Buddhist tour
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Traveling in Mongolia gives you a high chance of visiting lots of Buddhists temples and statues. Such monasteries and statues are important tourists’ spots and attract so many visitors, both natives and foreigners every year.  

Buddhism was introduced to Mongolia three times. The first one was in the period of the 6th century from India. The second introduction took place at the beginning of the 13th century. The third one was during the 16th century. For Mongolians, Tibetan Buddhism became a way of unifying people and creating a sense of nationalism in the 16th century.

Mongolia’s Third Buddhist wave, as outlined by Lobsang Tamdrin in The Origins of Dharma in the Hor Regions, refers to the coming of the Dalai Lama School of Tibetan Buddhism to Mongolia in the 1570s, and its adoption by Altan Khan as the national religion of the country.

The Dalai Lama incarnation lineage was not, of course, known by the name “Dalai” at the time. Rather, both at home and abroad he was known as Jey Tamchey Khyenpa, or “The Omniscient Master.” The Third carried the ordination name of Sonam Gyatso. When he arrived in Hohhot, the then southern capital of Mongolia, the king Altan Khan translated the “Gyatso” part of his name in Mongolian. Thus Gyatso became Dalai, and Jey Tamchey Khyenpa became “The Dalai Lama Dorjechang.”

The Third Dalai Lama passed away in Hor in 1588. Not long after his passing a Mongol child was born in the family of Prince Sechen Chokhor, one of Altan Khan’s grandsons. Although he and his wife had both been disciples of the great Third Dalai Lama, they were rather shocked when the State Oracle in Lhasa announced that the Third Dalai Lama’s rebirth had taken place in Mongolia. They were even more shocked a year later when the search team from Lhasa identified their son as that reincarnation. This was the first time that a Dalai Lama was reborn outside of Tibet.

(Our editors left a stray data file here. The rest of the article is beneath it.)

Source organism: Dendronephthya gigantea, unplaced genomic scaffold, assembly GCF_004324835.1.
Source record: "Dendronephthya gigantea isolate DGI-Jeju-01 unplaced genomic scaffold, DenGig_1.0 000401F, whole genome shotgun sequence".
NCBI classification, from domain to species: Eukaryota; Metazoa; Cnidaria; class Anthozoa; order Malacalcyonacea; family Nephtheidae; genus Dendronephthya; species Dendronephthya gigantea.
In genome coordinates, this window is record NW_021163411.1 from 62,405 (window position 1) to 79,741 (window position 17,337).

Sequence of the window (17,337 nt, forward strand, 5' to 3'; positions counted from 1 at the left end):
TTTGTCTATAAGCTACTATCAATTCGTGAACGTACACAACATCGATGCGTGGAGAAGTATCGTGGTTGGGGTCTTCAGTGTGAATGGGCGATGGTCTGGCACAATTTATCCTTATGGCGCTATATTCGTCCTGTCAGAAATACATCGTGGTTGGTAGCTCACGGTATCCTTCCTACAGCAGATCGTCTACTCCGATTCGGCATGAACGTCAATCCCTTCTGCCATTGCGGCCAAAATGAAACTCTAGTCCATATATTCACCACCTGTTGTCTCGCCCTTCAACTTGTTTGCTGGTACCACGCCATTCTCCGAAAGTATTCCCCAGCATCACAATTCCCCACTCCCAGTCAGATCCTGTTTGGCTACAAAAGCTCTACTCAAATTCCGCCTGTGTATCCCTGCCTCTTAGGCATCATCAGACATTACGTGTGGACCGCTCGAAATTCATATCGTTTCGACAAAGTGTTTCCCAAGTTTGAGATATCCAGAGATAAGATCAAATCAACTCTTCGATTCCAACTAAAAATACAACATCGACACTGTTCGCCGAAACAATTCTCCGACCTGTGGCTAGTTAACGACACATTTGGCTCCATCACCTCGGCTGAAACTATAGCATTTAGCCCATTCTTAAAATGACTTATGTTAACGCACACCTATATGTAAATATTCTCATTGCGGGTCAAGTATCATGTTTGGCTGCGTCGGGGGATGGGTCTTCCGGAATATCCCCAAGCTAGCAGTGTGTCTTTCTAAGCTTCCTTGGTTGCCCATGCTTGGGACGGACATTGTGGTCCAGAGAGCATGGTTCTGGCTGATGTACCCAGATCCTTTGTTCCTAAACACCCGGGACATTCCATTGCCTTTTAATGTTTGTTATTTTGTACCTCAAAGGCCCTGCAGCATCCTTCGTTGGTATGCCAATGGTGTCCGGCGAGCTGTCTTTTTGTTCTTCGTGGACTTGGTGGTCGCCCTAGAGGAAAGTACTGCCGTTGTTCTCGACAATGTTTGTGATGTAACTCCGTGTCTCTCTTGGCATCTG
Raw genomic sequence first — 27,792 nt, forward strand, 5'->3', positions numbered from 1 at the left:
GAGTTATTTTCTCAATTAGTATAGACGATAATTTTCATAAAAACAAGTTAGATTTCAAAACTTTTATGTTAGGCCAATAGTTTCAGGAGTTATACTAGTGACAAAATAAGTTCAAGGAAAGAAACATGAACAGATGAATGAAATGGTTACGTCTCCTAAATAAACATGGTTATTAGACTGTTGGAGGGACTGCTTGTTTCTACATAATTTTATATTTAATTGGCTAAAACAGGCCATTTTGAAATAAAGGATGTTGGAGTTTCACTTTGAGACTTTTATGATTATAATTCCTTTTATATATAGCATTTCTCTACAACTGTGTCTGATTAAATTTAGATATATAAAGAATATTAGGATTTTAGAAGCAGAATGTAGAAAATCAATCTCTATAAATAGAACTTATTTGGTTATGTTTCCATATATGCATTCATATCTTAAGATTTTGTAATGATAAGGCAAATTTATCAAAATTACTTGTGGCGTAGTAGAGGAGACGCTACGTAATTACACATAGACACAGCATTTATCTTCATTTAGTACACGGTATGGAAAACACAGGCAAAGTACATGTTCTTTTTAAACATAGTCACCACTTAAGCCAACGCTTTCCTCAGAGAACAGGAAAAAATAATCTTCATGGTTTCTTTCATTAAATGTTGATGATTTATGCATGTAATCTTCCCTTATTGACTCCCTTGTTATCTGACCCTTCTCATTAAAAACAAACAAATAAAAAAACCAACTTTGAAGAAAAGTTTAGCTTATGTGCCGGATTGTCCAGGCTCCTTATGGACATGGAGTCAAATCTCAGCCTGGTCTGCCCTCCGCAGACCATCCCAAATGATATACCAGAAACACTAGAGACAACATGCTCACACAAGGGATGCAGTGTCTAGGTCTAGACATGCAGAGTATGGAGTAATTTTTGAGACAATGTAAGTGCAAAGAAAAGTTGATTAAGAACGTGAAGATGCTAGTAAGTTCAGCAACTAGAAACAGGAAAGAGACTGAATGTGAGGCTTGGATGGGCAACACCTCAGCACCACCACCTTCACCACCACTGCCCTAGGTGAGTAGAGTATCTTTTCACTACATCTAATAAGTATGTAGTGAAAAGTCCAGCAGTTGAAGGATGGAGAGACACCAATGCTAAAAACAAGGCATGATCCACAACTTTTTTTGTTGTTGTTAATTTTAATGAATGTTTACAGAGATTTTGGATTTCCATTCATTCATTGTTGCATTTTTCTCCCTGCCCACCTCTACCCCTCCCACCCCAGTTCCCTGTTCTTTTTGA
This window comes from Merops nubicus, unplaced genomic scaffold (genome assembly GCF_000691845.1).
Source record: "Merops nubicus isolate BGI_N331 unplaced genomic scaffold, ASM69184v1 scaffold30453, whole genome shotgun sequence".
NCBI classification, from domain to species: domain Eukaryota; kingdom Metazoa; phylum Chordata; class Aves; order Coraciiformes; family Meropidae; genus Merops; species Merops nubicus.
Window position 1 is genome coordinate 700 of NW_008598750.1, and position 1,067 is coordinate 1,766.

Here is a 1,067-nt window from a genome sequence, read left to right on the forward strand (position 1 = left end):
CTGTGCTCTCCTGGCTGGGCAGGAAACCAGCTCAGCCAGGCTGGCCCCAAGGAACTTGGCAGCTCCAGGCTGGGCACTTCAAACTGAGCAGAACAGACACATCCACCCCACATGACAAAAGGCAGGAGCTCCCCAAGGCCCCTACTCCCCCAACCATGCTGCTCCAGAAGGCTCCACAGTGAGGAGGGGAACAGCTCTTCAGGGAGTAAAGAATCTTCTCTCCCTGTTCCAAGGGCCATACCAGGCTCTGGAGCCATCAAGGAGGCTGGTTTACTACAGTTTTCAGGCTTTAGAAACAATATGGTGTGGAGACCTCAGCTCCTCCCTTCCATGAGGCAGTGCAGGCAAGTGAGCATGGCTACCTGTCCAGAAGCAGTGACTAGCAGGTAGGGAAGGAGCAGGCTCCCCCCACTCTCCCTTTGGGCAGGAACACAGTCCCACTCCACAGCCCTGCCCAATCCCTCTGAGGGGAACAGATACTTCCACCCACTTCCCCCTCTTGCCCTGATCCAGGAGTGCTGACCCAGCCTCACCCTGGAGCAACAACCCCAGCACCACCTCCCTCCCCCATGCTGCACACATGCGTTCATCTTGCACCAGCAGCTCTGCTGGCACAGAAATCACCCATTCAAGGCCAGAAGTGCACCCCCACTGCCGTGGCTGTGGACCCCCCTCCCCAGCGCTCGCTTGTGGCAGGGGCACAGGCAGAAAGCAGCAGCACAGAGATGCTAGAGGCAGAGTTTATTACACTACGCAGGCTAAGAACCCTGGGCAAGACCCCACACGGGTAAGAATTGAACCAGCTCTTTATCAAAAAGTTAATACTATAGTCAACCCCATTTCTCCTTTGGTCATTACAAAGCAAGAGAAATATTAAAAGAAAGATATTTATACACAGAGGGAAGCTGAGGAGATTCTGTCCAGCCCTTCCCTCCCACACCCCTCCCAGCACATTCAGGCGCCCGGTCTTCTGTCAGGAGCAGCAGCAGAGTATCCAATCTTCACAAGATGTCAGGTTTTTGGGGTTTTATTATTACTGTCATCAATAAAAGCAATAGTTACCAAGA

Eventually the child was enthroned as the official reincarnation, and was taken to Kumbum, the monastery in Kokonor that had been built a generation earlier by the Third Dalai Lama on Lama Tsongkhapa’s birthplace. Here the child spent some time learning the Tibetan language, as well as memorizing the basic Buddhist liturgies. He then continued on to Lhasa and his enthronement in Drepung Monastery.

The work of the Third and Fourth Dalai Lamas had a major impact on the enlightenment tradition of Mongolia. The Yellow School quickly became the dominant spiritual force in the country as a result of their inspiring deeds. This school remains the largest spiritual tradition in Mongolia today.

Afterward, Yondonjamts, grandson of Abtai Khan was recognized as a reincarnation of the third Dalai Lama in 1589 and Buddhism quickly became the dominant religion in Mongolia.
The next biggest reason that Buddhism became dominant religion in Mongolia is that Under Gegen Zanabazar became “lama king” of Mongolia, Like the Fourth Dalai Lama, he also was a direct descendant of Chinggis Khaan.

From the 16th century to the 20th century, more than 2,000 monasteries were constructed and almost 40 percent of the male population became celibate monks. Large monasteries had hundreds of monks and schools for art, astronomy, and theater. They regularly organized religious dramas and festivals. Education in Mongolia was managed by Buddhist monasteries and only monks had to access to it.
Buddhist lamas became very influential and powerful. Some lamas were like princes and rich class with serfs. By the 20th century, Buddhism had spread deeply into Mongolian culture.

The Soviet-backed “Modern Mongolia” that emerged in 1921 proved to be a mixed blessing. Less than a decade later Stalin carried Russia into a path of unprecedented mass murder, social repression, and seemingly endless cultural purges, and Mongolia soon fell prey to the same evils. The Mongol regions directly under Russian occupation (Buryatia, Siberia, and Tuva) suffered first, but this soon spread to independent Mongolia.

One rarely meets a Mongol who did not lose several relatives during that period. Known by the somewhat benign term as “The Cultural Purges,” the Communists systematically rounded up all representatives of Mongolia’s pre-Communist period.